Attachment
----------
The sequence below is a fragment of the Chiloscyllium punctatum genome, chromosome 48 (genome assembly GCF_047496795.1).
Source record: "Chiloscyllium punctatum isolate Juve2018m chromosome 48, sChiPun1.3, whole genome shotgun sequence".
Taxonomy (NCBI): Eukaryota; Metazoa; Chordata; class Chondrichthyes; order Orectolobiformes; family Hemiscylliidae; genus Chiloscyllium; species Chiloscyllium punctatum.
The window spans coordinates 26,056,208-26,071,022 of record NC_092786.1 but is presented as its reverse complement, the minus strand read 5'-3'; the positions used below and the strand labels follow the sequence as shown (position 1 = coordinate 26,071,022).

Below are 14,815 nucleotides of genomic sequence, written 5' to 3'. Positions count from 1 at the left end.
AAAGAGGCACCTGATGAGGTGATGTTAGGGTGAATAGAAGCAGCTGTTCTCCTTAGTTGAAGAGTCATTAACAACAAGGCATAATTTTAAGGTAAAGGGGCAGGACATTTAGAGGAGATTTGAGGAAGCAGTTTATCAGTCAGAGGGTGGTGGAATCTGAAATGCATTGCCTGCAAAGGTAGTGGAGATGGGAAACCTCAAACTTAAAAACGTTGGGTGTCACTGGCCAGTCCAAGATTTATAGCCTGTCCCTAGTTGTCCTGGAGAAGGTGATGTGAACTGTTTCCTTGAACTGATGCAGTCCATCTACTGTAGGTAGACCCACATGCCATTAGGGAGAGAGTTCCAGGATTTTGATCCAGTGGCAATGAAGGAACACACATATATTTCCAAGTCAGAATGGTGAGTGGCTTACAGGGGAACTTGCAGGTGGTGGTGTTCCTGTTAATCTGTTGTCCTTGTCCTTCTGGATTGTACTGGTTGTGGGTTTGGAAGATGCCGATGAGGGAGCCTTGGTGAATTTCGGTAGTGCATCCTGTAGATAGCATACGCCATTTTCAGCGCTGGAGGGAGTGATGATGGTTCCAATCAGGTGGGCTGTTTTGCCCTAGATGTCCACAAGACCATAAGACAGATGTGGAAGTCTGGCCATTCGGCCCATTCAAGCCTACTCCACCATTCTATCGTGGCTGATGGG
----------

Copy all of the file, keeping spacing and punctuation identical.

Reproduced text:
The sequence below is a fragment of the Chiloscyllium punctatum genome, chromosome 48 (genome assembly GCF_047496795.1).
Source record: "Chiloscyllium punctatum isolate Juve2018m chromosome 48, sChiPun1.3, whole genome shotgun sequence".
Taxonomy (NCBI): Eukaryota; Metazoa; Chordata; class Chondrichthyes; order Orectolobiformes; family Hemiscylliidae; genus Chiloscyllium; species Chiloscyllium punctatum.
The window spans coordinates 26,056,208-26,071,022 of record NC_092786.1 but is presented as its reverse complement, the minus strand read 5'-3'; the positions used below and the strand labels follow the sequence as shown (position 1 = coordinate 26,071,022).

Below are 14,815 nucleotides of genomic sequence, written 5' to 3'. Positions count from 1 at the left end.
AAAGAGGCACCTGATGAGGTGATGTTAGGGTGAATAGAAGCAGCTGTTCTCCTTAGTTGAAGAGTCATTAACAACAAGGCATAATTTTAAGGTAAAGGGGCAGGACATTTAGAGGAGATTTGAGGAAGCAGTTTATCAGTCAGAGGGTGGTGGAATCTGAAATGCATTGCCTGCAAAGGTAGTGGAGATGGGAAACCTCAAACTTAAAAACGTTGGGTGTCACTGGCCAGTCCAAGATTTATAGCCTGTCCCTAGTTGTCCTGGAGAAGGTGATGTGAACTGTTTCCTTGAACTGATGCAGTCCATCTACTGTAGGTAGACCCACATGCCATTAGGGAGAGAGTTCCAGGATTTTGATCCAGTGGCAATGAAGGAACACACATATATTTCCAAGTCAGAATGGTGAGTGGCTTACAGGGGAACTTGCAGGTGGTGGTGTTCCTGTTAATCTGTTGTCCTTGTCCTTCTGGATTGTACTGGTTGTGGGTTTGGAAGATGCCGATGAGGGAGCCTTGGTGAATTTCGGTAGTGCATCCTGTAGATAGCATACGCCATTTTCAGCGCTGGAGGGAGTGATGATGGTTCCAATCAGGTGGGCTGTTTTGCCCTAGATGTCCACAAGACCATAAGACAGATGTGGAAGTCTGGCCATTCGGCCCATTCAAGCCTACTCCACCATTCTATCGTGGCTGATGGG